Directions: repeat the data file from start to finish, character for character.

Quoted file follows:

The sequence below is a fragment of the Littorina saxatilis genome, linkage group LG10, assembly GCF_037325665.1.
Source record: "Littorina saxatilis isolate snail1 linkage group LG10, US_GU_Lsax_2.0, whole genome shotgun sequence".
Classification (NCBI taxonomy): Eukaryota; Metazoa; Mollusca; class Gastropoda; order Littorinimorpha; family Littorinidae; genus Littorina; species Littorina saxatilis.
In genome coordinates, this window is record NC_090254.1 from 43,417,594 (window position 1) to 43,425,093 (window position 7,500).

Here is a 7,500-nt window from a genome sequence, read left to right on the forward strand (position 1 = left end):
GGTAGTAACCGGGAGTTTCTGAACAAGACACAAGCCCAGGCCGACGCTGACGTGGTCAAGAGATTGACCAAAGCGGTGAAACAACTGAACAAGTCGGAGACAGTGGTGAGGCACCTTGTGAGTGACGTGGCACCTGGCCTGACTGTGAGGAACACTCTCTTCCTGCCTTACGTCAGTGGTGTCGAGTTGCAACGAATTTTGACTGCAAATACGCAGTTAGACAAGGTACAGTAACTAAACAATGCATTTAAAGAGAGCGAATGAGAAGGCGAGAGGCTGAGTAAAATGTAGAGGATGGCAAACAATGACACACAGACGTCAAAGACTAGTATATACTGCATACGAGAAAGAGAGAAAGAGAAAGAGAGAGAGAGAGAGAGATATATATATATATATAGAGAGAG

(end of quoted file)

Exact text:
The sequence below is a fragment of the Littorina saxatilis genome, linkage group LG10, assembly GCF_037325665.1.
Source record: "Littorina saxatilis isolate snail1 linkage group LG10, US_GU_Lsax_2.0, whole genome shotgun sequence".
Classification (NCBI taxonomy): Eukaryota; Metazoa; Mollusca; class Gastropoda; order Littorinimorpha; family Littorinidae; genus Littorina; species Littorina saxatilis.
In genome coordinates, this window is record NC_090254.1 from 43,417,594 (window position 1) to 43,425,093 (window position 7,500).

Here is a 7,500-nt window from a genome sequence, read left to right on the forward strand (position 1 = left end):
GGTAGTAACCGGGAGTTTCTGAACAAGACACAAGCCCAGGCCGACGCTGACGTGGTCAAGAGATTGACCAAAGCGGTGAAACAACTGAACAAGTCGGAGACAGTGGTGAGGCACCTTGTGAGTGACGTGGCACCTGGCCTGACTGTGAGGAACACTCTCTTCCTGCCTTACGTCAGTGGTGTCGAGTTGCAACGAATTTTGACTGCAAATACGCAGTTAGACAAGGTACAGTAACTAAACAATGCATTTAAAGAGAGCGAATGAGAAGGCGAGAGGCTGAGTAAAATGTAGAGGATGGCAAACAATGACACACAGACGTCAAAGACTAGTATATACTGCATACGAGAAAGAGAGAAAGAGAAAGAGAGAGAGAGAGAGAGATATATATATATATATAGAGAGAG